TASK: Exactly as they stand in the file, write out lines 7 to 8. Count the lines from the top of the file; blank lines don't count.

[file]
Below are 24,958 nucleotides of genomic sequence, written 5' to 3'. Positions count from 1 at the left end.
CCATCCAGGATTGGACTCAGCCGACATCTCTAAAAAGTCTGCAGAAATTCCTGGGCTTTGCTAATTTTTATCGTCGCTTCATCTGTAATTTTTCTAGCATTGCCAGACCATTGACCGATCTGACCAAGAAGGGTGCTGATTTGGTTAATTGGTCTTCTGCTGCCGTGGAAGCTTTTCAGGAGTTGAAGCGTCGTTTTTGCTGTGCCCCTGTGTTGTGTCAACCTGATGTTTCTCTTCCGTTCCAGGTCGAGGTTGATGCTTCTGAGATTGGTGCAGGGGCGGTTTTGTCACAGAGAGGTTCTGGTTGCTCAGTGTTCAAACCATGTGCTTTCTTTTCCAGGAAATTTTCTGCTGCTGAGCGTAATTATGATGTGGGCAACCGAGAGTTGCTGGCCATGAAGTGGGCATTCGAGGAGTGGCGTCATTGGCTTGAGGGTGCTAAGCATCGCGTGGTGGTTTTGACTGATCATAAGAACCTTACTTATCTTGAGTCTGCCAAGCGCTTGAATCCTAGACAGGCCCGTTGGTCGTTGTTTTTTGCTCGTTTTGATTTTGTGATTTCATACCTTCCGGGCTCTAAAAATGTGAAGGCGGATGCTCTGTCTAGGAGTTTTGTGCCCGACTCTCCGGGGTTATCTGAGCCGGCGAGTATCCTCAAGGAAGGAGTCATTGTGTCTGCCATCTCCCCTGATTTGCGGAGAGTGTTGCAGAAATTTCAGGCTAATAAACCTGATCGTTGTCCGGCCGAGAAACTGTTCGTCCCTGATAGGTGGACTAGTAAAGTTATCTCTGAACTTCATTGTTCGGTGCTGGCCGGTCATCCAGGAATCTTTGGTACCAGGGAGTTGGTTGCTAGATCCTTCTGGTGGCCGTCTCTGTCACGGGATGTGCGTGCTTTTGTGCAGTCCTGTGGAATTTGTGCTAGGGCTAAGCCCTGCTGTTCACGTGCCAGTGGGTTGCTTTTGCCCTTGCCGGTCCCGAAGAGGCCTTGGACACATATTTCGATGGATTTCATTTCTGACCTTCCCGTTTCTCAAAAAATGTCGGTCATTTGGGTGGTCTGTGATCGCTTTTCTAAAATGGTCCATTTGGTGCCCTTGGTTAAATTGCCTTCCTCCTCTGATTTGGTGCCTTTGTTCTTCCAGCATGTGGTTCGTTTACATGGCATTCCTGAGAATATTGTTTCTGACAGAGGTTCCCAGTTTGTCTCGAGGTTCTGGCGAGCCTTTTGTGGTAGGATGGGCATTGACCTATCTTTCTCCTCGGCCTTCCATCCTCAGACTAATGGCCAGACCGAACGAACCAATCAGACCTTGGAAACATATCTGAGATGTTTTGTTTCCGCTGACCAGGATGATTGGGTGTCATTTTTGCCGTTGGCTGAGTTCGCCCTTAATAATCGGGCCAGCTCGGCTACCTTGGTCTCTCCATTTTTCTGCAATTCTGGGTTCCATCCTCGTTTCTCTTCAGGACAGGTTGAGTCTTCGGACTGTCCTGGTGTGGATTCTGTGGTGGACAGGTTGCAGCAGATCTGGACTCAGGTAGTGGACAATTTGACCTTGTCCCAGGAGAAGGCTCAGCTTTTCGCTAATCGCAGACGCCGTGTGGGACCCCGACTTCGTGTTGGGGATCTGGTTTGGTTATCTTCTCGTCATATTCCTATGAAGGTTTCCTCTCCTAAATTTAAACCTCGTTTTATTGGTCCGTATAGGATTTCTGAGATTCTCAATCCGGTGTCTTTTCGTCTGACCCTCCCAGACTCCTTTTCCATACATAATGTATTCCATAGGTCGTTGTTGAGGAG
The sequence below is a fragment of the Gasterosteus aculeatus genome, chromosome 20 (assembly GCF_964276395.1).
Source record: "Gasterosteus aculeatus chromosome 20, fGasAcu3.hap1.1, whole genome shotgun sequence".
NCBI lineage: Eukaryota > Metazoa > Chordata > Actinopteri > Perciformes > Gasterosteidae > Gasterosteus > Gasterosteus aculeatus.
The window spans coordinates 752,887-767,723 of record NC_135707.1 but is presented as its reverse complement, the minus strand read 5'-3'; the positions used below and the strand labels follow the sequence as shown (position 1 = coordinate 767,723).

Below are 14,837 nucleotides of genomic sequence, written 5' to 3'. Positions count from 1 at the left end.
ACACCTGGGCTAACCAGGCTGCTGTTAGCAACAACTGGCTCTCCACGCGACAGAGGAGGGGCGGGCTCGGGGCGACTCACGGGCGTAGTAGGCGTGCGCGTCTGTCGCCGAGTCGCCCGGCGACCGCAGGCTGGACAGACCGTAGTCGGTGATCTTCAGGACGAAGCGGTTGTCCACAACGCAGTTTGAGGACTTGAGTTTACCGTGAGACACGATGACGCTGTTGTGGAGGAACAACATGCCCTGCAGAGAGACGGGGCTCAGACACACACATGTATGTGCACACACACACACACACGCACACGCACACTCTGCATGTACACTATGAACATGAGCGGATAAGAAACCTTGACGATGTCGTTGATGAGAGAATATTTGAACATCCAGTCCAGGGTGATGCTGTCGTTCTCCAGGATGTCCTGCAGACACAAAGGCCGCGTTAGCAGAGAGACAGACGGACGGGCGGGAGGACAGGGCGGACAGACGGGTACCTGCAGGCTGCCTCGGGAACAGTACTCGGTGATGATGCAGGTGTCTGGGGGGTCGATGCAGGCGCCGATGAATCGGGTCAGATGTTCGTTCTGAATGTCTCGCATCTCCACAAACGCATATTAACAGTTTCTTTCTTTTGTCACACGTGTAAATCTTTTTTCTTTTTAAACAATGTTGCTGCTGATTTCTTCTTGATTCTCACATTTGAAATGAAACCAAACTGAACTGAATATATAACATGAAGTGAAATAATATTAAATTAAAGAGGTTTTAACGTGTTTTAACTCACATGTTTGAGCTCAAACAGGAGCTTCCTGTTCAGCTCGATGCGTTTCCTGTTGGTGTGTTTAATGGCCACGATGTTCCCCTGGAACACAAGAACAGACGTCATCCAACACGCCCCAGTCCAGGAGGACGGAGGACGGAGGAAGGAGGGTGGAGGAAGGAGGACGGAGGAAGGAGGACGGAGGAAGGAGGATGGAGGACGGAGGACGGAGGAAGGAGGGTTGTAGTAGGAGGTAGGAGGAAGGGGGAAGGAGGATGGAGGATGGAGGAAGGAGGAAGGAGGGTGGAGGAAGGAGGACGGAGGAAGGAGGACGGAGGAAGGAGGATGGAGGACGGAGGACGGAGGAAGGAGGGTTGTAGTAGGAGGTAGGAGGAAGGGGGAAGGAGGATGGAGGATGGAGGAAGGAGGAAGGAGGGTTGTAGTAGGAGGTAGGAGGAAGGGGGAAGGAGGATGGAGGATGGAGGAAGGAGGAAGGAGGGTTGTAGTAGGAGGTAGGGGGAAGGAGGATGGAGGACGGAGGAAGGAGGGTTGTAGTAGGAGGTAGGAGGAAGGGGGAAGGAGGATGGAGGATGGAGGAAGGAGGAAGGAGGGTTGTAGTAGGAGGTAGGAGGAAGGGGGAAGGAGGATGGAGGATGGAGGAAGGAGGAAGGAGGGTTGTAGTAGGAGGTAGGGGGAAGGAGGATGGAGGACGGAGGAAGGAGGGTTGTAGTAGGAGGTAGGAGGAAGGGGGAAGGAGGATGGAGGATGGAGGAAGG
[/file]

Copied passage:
Below are 14,837 nucleotides of genomic sequence, written 5' to 3'. Positions count from 1 at the left end.
ACACCTGGGCTAACCAGGCTGCTGTTAGCAACAACTGGCTCTCCACGCGACAGAGGAGGGGCGGGCTCGGGGCGACTCACGGGCGTAGTAGGCGTGCGCGTCTGTCGCCGAGTCGCCCGGCGACCGCAGGCTGGACAGACCGTAGTCGGTGATCTTCAGGACGAAGCGGTTGTCCACAACGCAGTTTGAGGACTTGAGTTTACCGTGAGACACGATGACGCTGTTGTGGAGGAACAACATGCCCTGCAGAGAGACGGGGCTCAGACACACACATGTATGTGCACACACACACACACACGCACACGCACACTCTGCATGTACACTATGAACATGAGCGGATAAGAAACCTTGACGATGTCGTTGATGAGAGAATATTTGAACATCCAGTCCAGGGTGATGCTGTCGTTCTCCAGGATGTCCTGCAGACACAAAGGCCGCGTTAGCAGAGAGACAGACGGACGGGCGGGAGGACAGGGCGGACAGACGGGTACCTGCAGGCTGCCTCGGGAACAGTACTCGGTGATGATGCAGGTGTCTGGGGGGTCGATGCAGGCGCCGATGAATCGGGTCAGATGTTCGTTCTGAATGTCTCGCATCTCCACAAACGCATATTAACAGTTTCTTTCTTTTGTCACACGTGTAAATCTTTTTTCTTTTTAAACAATGTTGCTGCTGATTTCTTCTTGATTCTCACATTTGAAATGAAACCAAACTGAACTGAATATATAACATGAAGTGAAATAATATTAAATTAAAGAGGTTTTAACGTGTTTTAACTCACATGTTTGAGCTCAAACAGGAGCTTCCTGTTCAGCTCGATGCGTTTCCTGTTGGTGTGTTTAATGGCCACGATGTTCCCCTGGAACACAAGAACAGACGTCATCCAACACGCCCCAGTCCAGGAGGACGGAGGACGGAGGAAGGAGGGTGGAGGAAGGAGGACGGAGGAAGGAGGACGGAGGAAGGAGGATGGAGGACGGAGGACGGAGGAAGGAGGGTTGTAGTAGGAGGTAGGAGGAAGGGGGAAGGAGGATGGAGGATGGAGGAAGGAGGAAGGAGGGTGGAGGAAGGAGGACGGAGGAAGGAGGACGGAGGAAGGAGGATGGAGGACGGAGGACGGAGGAAGGAGGGTTGTAGTAGGAGGTAGGAGGAAGGGGGAAGGAGGATGGAGGATGGAGGAAGGAGGAAGGAGGGTTGTAGTAGGAGGTAGGAGGAAGGGGGAAGGAGGATGGAGGATGGAGGAAGGAGGAAGGAGGGTTGTAGTAGGAGGTAGGGGGAAGGAGGATGGAGGACGGAGGAAGGAGGGTTGTAGTAGGAGGTAGGAGGAAGGGGGAAGGAGGATGGAGGATGGAGGAAGGAGGAAGGAGGGTTGTAGTAGGAGGTAGGAGGAAGGGGGAAGGAGGATGGAGGATGGAGGAAGGAGGAAGGAGGGTTGTAGTAGGAGGTAGGGGGAAGGAGGATGGAGGACGGAGGAAGGAGGGTTGTAGTAGGAGGTAGGAGGAAGGGGGAAGGAGGATGGAGGATGGAGGAAGG